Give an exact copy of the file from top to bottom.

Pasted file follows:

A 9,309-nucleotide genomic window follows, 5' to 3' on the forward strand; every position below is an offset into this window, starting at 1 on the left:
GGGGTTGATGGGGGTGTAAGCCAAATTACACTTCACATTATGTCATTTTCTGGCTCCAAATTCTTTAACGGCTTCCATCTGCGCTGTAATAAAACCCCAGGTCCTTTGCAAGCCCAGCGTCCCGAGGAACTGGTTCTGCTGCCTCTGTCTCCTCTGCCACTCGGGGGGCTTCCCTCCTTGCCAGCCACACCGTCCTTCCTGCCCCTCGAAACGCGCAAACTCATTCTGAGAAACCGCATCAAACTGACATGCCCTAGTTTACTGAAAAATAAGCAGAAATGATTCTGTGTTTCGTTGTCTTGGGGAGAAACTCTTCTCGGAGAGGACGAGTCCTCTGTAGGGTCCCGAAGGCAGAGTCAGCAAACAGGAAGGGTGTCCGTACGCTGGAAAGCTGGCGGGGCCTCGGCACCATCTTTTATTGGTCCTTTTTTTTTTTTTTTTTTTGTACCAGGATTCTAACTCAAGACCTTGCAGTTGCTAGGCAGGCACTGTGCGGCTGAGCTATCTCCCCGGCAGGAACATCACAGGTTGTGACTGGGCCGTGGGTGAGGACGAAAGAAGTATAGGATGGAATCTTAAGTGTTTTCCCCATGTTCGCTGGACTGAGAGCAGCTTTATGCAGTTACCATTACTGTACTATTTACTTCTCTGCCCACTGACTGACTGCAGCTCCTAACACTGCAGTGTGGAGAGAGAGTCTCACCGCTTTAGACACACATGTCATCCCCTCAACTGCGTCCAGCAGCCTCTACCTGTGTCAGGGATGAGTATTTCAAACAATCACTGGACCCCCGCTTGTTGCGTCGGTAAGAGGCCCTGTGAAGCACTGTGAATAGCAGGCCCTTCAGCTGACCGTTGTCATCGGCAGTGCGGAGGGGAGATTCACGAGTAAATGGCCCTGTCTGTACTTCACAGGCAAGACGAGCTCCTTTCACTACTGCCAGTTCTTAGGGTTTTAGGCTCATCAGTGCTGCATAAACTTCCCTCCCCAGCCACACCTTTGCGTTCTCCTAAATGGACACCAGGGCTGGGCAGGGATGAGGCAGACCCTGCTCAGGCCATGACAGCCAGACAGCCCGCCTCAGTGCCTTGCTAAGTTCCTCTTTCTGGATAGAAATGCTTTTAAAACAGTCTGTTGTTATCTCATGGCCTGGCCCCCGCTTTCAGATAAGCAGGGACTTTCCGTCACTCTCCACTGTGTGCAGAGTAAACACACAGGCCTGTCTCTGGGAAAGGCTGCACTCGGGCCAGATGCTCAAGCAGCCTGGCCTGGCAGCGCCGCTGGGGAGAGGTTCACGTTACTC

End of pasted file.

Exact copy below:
A 9,309-nucleotide genomic window follows, 5' to 3' on the forward strand; every position below is an offset into this window, starting at 1 on the left:
GGGGTTGATGGGGGTGTAAGCCAAATTACACTTCACATTATGTCATTTTCTGGCTCCAAATTCTTTAACGGCTTCCATCTGCGCTGTAATAAAACCCCAGGTCCTTTGCAAGCCCAGCGTCCCGAGGAACTGGTTCTGCTGCCTCTGTCTCCTCTGCCACTCGGGGGGCTTCCCTCCTTGCCAGCCACACCGTCCTTCCTGCCCCTCGAAACGCGCAAACTCATTCTGAGAAACCGCATCAAACTGACATGCCCTAGTTTACTGAAAAATAAGCAGAAATGATTCTGTGTTTCGTTGTCTTGGGGAGAAACTCTTCTCGGAGAGGACGAGTCCTCTGTAGGGTCCCGAAGGCAGAGTCAGCAAACAGGAAGGGTGTCCGTACGCTGGAAAGCTGGCGGGGCCTCGGCACCATCTTTTATTGGTCCTTTTTTTTTTTTTTTTTTTGTACCAGGATTCTAACTCAAGACCTTGCAGTTGCTAGGCAGGCACTGTGCGGCTGAGCTATCTCCCCGGCAGGAACATCACAGGTTGTGACTGGGCCGTGGGTGAGGACGAAAGAAGTATAGGATGGAATCTTAAGTGTTTTCCCCATGTTCGCTGGACTGAGAGCAGCTTTATGCAGTTACCATTACTGTACTATTTACTTCTCTGCCCACTGACTGACTGCAGCTCCTAACACTGCAGTGTGGAGAGAGAGTCTCACCGCTTTAGACACACATGTCATCCCCTCAACTGCGTCCAGCAGCCTCTACCTGTGTCAGGGATGAGTATTTCAAACAATCACTGGACCCCCGCTTGTTGCGTCGGTAAGAGGCCCTGTGAAGCACTGTGAATAGCAGGCCCTTCAGCTGACCGTTGTCATCGGCAGTGCGGAGGGGAGATTCACGAGTAAATGGCCCTGTCTGTACTTCACAGGCAAGACGAGCTCCTTTCACTACTGCCAGTTCTTAGGGTTTTAGGCTCATCAGTGCTGCATAAACTTCCCTCCCCAGCCACACCTTTGCGTTCTCCTAAATGGACACCAGGGCTGGGCAGGGATGAGGCAGACCCTGCTCAGGCCATGACAGCCAGACAGCCCGCCTCAGTGCCTTGCTAAGTTCCTCTTTCTGGATAGAAATGCTTTTAAAACAGTCTGTTGTTATCTCATGGCCTGGCCCCCGCTTTCAGATAAGCAGGGACTTTCCGTCACTCTCCACTGTGTGCAGAGTAAACACACAGGCCTGTCTCTGGGAAAGGCTGCACTCGGGCCAGATGCTCAAGCAGCCTGGCCTGGCAGCGCCGCTGGGGAGAGGTTCACGTTACTC